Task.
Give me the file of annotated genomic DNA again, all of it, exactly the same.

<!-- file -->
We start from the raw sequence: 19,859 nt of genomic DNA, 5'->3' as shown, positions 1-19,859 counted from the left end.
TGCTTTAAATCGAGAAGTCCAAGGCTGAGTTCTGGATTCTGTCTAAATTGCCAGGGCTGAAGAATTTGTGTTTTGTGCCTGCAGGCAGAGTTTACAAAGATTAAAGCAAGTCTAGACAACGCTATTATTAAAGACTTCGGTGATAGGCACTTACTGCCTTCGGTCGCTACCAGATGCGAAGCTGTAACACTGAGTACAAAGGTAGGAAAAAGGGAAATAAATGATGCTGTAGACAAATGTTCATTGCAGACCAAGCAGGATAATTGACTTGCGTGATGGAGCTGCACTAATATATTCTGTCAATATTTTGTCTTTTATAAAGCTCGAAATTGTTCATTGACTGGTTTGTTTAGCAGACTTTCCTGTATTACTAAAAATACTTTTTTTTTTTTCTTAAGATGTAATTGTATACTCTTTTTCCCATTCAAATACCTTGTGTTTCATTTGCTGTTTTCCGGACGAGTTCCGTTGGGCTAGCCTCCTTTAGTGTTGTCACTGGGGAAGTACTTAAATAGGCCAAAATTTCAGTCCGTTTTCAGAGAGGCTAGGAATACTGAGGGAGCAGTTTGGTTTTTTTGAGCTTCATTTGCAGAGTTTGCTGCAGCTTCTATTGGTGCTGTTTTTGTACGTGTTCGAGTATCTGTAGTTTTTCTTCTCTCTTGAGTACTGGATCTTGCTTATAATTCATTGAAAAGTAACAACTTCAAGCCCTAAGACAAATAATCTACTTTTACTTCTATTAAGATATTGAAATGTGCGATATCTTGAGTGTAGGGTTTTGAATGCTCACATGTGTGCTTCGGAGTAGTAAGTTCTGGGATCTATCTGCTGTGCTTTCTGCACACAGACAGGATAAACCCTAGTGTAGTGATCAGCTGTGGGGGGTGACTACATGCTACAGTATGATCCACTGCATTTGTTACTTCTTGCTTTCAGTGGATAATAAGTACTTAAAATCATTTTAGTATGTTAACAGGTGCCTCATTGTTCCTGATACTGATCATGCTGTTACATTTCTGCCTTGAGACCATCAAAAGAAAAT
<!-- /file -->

We start from the raw sequence: 19,859 nt of genomic DNA, 5'->3' as shown, positions 1-19,859 counted from the left end.
TGCTTTAAATCGAGAAGTCCAAGGCTGAGTTCTGGATTCTGTCTAAATTGCCAGGGCTGAAGAATTTGTGTTTTGTGCCTGCAGGCAGAGTTTACAAAGATTAAAGCAAGTCTAGACAACGCTATTATTAAAGACTTCGGTGATAGGCACTTACTGCCTTCGGTCGCTACCAGATGCGAAGCTGTAACACTGAGTACAAAGGTAGGAAAAAGGGAAATAAATGATGCTGTAGACAAATGTTCATTGCAGACCAAGCAGGATAATTGACTTGCGTGATGGAGCTGCACTAATATATTCTGTCAATATTTTGTCTTTTATAAAGCTCGAAATTGTTCATTGACTGGTTTGTTTAGCAGACTTTCCTGTATTACTAAAAATACTTTTTTTTTTTTCTTAAGATGTAATTGTATACTCTTTTTCCCATTCAAATACCTTGTGTTTCATTTGCTGTTTTCCGGACGAGTTCCGTTGGGCTAGCCTCCTTTAGTGTTGTCACTGGGGAAGTACTTAAATAGGCCAAAATTTCAGTCCGTTTTCAGAGAGGCTAGGAATACTGAGGGAGCAGTTTGGTTTTTTTGAGCTTCATTTGCAGAGTTTGCTGCAGCTTCTATTGGTGCTGTTTTTGTACGTGTTCGAGTATCTGTAGTTTTTCTTCTCTCTTGAGTACTGGATCTTGCTTATAATTCATTGAAAAGTAACAACTTCAAGCCCTAAGACAAATAATCTACTTTTACTTCTATTAAGATATTGAAATGTGCGATATCTTGAGTGTAGGGTTTTGAATGCTCACATGTGTGCTTCGGAGTAGTAAGTTCTGGGATCTATCTGCTGTGCTTTCTGCACACAGACAGGATAAACCCTAGTGTAGTGATCAGCTGTGGGGGGTGACTACATGCTACAGTATGATCCACTGCATTTGTTACTTCTTGCTTTCAGTGGATAATAAGTACTTAAAATCATTTTAGTATGTTAACAGGTGCCTCATTGTTCCTGATACTGATCATGCTGTTACATTTCTGCCTTGAGACCATCAAAAGAAAAT